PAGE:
January 4, 2014 at 2:02 pm in Biking in LA
This may seem meaningless to most of you who travel in fossil-fueled and four-wheeled conveyances, but for those of you who bike this city with any kind of regularity, I trust you can recognize how awesome it is when you discover a better route of travel no matter how long or how short it is — especially if it’s been there practically under your tires all along. The only thing better than discovering such trajectories is sharing them with the one or two cyclists out there, who, like me, didn’t already know the new route already. So here it is:
For years and years and years, to pedal the relative shorthop from Beverly Boulevard to Hoover Street I’ve traversed the route shown on the right (click it for the bigger picture) that mainly utilizes Commonwealth Avenue. It is problematic for four reasons:
1) The ridiculously deteriorated asphalt on the Bureau of Street Services-forsaken stretch of 2nd Street between Hoover and Commonwealth, which probably rivals the infamous rugged terrain that can be found on the famed Paris-Roubaix race.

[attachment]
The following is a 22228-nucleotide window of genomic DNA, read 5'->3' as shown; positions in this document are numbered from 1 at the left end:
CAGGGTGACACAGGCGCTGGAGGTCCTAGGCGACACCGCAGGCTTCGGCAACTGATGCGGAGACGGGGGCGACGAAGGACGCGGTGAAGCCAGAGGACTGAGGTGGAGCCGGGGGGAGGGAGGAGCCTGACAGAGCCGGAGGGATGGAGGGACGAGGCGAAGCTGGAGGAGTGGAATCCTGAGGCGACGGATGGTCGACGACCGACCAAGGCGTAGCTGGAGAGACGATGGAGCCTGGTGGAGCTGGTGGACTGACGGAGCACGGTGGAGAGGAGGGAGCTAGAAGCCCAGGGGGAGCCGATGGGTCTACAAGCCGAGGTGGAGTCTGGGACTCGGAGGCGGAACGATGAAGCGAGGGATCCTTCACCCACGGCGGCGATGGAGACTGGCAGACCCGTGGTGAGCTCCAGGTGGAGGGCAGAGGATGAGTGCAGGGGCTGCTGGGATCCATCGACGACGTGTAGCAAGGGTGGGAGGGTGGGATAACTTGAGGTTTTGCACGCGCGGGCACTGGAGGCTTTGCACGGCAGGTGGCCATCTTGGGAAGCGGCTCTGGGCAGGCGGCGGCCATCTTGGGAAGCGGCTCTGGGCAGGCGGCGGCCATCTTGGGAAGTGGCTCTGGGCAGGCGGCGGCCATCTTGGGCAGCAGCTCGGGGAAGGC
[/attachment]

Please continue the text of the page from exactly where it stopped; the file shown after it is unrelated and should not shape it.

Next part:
2) That’s then matched by the crappy roadway extending from 6th Street to Wilshire.
3) Between 6th and Wilshire in the morning you also have to deal with an epidemic of craptastic double parking as people load and unload passengers, most of whom are bound for the nearby court building.
4) The reeeeeeaaaally long wait on Commonwealth at Wilshire for a green light.
So yesterday, now that I’m back in the fully employed saddle again, and getting off the a good start towards keeping my New Year’s resolution to bike more miles than I drive, I was riding south on Vendome approaching Beverly, but instead of going straight across as I’ve done for so long, I decided to go left and see what it would be like getting to Hoover from there via an alternate route.
As shown in the second image at left, I turned right from Beverly onto LaFayette Park Place and not only does it get me to where I want to be with less turns and twists, but it’s also less congested, wider, and the pavement is billiard-slate smooth. And while the green light to cross Wilshire is probably as long as the one mentioned in No. 4 above at Commonwealth, I can at least turn my less-stressed head to my right and say good morning to the statue of the Marquis de LaFayette standing in the corner of the park that’s named after the hero of the American Revolution.
Once across Wilshire, it’s a left turn onto Hoover and I’m on my way, left only to wonder how and why it took me so long to figure out this better way to go.